Current issue: 55(3)
Under compilation: 55(4)
The article considers the relation of shifting cultivation to deforestation and degradation, and hence its impacts in terms of carbon emissions and sequestration potential. There is a need to understand these relationships better in the context of international policy on Reduced Emissions from Deforestation and Forest Degradation (REDD+). The article reviews the way in which shifting cultivation has been incorporated in global and national estimations of carbon emissions, and assembles the available information on shifting cultivation in Tropical Dry Forests (TDF) in Mexico, where it is widely practiced. It then takes the case of two villages, Tonaya and El Temazcal, which lie within the basin of the River Ayuquila in Jalisco, Mexico. Field data for the typical carbon stocks and fluxes associated with shifting cultivation are compared with stocks and fluxes associated with more intensive agricultural production in the same dry tropical forest area to highlight the carbon sequestration dynamics associated with the shortening and potential lengthening of the fallow cycles. The biomass density in the shifting cultivation system observed can reach levels similar to that of old growth forests, with old fallows (>20 years) having higher carbon stocks than old growth forests. Per Mg of maize produced, the biomass-related emissions from shifting cultivation in the traditional 12 year cycle are about three times those from permanent cultivation. We did not, however, take into account the additional emissions from inputs that result from the use of fertilizers and pesticides in the case of permanent agriculture. Shortening of the fallow cycle, which is occurring in the study area as a result of government subsidies, results in higher remaining stocks of carbon and lower emissions at the landscape level.
The quantification of the contribution of tropical forests to global carbon stocks and climate change mitigation requires availability of data and tools such as allometric equations. This study made available volume and biomass models for eighteen tree species in a semi-deciduous tropical forest in West Africa. Generic models were also developed for the forest ecosystem, and basic wood density determined for the tree species. Non-destructive sampling approach was carried out on five hundred and one sample trees to analyse stem volume and biomass. From the modelling of volume and biomass as functions of diameter at breast height (Dbh) and stem height, logarithmic models had better predictive capabilities. The model validation showed that in absence of data on height, models using Dbh only as variable was an alternative. The comparison of basic wood densities to data published in literature enabled to conclude that the non-destructive sampling was a good approach to determining reliable basic wood density. The comparative analysis of species-specific models in this study with selected generic models for tropical forests indicated low probability to identify effective generic models with good predictive ability for biomass. Given tree species richness of tropical forests, the study demonstrated the hypothesis that species-specific models are preferred to generic models, and concluded that further research should be oriented towards development of specific models to cover the full range of dominant tree species of African forests.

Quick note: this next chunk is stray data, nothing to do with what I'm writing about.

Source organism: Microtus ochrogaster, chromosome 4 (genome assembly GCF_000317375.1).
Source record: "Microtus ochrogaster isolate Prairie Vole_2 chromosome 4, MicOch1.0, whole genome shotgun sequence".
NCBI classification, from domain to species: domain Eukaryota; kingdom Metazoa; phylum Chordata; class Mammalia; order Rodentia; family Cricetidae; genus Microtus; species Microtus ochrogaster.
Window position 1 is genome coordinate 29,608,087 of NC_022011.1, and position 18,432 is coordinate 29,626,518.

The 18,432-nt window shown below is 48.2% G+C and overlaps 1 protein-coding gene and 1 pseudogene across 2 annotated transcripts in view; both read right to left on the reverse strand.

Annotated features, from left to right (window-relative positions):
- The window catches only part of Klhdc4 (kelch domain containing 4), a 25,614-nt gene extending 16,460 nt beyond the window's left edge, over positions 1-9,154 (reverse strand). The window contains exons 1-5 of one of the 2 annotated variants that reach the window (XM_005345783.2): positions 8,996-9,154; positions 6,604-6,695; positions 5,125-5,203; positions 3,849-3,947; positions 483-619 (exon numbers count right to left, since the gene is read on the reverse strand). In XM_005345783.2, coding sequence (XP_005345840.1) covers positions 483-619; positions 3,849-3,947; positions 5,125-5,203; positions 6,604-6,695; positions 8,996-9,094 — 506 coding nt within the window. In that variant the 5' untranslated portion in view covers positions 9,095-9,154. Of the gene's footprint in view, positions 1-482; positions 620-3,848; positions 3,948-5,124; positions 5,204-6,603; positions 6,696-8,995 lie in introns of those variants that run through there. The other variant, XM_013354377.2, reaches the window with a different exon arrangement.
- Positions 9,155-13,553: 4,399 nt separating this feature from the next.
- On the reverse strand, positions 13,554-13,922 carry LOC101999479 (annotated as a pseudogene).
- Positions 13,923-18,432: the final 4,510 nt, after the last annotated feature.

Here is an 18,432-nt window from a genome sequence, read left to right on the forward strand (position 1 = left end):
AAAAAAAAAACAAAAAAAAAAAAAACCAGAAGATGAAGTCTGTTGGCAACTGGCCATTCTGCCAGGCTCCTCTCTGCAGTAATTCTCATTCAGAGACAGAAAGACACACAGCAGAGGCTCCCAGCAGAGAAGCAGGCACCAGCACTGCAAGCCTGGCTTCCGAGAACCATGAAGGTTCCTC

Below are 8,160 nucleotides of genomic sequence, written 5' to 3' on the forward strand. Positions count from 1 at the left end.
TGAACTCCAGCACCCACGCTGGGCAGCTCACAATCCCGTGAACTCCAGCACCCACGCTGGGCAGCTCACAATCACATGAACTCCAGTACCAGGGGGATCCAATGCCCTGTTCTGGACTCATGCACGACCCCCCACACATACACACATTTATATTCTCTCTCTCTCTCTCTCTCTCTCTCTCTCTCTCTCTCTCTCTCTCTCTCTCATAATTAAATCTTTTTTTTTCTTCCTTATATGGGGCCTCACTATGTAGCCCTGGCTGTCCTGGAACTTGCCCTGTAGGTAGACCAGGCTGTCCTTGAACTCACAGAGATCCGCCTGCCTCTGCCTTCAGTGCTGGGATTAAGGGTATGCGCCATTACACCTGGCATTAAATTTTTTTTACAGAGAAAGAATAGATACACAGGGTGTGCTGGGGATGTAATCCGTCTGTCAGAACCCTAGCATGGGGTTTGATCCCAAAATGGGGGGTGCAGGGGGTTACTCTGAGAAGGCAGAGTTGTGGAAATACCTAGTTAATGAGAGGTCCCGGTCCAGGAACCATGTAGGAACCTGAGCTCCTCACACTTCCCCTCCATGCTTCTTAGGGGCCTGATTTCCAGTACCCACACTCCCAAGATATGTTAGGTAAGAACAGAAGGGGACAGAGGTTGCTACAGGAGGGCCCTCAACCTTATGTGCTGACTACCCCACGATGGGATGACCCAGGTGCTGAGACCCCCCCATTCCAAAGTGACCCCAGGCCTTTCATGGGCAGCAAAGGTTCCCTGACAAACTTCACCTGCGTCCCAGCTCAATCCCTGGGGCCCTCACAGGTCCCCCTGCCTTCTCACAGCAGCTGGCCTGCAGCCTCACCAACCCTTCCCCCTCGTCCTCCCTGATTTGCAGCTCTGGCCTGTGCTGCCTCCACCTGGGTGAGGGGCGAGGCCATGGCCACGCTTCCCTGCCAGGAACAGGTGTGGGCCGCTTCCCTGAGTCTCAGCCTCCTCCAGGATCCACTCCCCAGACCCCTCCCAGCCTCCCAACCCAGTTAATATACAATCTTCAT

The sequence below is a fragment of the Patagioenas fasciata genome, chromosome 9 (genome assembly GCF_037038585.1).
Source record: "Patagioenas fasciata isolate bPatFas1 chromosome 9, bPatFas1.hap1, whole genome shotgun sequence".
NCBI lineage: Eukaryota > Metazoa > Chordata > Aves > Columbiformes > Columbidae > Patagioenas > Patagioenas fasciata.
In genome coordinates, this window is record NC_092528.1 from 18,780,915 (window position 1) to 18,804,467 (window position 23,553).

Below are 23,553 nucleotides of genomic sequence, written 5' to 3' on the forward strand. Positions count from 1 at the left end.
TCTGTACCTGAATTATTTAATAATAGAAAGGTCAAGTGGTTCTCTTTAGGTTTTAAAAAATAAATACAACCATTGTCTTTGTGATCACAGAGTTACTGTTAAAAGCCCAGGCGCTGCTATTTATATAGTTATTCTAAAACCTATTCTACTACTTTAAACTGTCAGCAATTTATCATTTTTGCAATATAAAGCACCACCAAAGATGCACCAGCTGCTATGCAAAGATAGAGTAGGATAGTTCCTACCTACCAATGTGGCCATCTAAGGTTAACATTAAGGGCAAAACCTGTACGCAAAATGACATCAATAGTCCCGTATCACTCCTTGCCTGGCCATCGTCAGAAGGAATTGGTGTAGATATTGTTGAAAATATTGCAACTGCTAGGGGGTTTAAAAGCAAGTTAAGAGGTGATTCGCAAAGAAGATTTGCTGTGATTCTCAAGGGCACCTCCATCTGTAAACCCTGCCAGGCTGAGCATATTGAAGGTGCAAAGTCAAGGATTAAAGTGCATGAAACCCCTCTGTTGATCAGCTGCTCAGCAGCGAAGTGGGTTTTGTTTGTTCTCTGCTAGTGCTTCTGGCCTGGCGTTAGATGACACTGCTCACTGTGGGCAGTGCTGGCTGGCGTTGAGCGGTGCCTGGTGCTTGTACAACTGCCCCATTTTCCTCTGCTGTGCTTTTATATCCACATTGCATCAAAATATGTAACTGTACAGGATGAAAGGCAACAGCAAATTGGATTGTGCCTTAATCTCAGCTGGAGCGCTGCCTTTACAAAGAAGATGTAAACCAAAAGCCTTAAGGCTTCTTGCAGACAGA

Boreal forest soil contains significant amounts of organic carbon. Soil disturbance, caused for example by site preparation or stump extraction, may increase decomposition and thus lead to higher CO2 emissions, contributing to global warming. The aim of this study was to quantify responses of soil-surface CO2 fluxes (Rs) and litter (needle and root) decomposition rates following various kinds of soil disturbance commonly caused by mechanical site preparation and stump harvest. For this purpose four treatments were applied in a clear-cut site in central Sweden: i) removal of the humus layer and top 2 cm of mineral soil, ii) placement of a humus layer and 2 cm of mineral soil upside down on top of undisturbed soil, forming a double humus layer buried under mineral soil, iii) heavy mixing of the humus layer and mineral soil, and iv) no disturbance (control). Rs measurements were acquired with a portable respiration system during two growing seasons. To assess the treatments’ effects on litter decomposition rates, needles or coarse roots (Ø = 6 mm) were incubated in litterbags at positions they would be located after the treatments (buried, or on top of the soil). The results indicate that site preparation-simulating treatments have no effect or may significantly reduce, rather than increase, CO2 emissions during the following two years. They also show that buried litter decomposes more rapidly than litter on the surface, but in other respects the treatments have little effect on litter decomposition rates.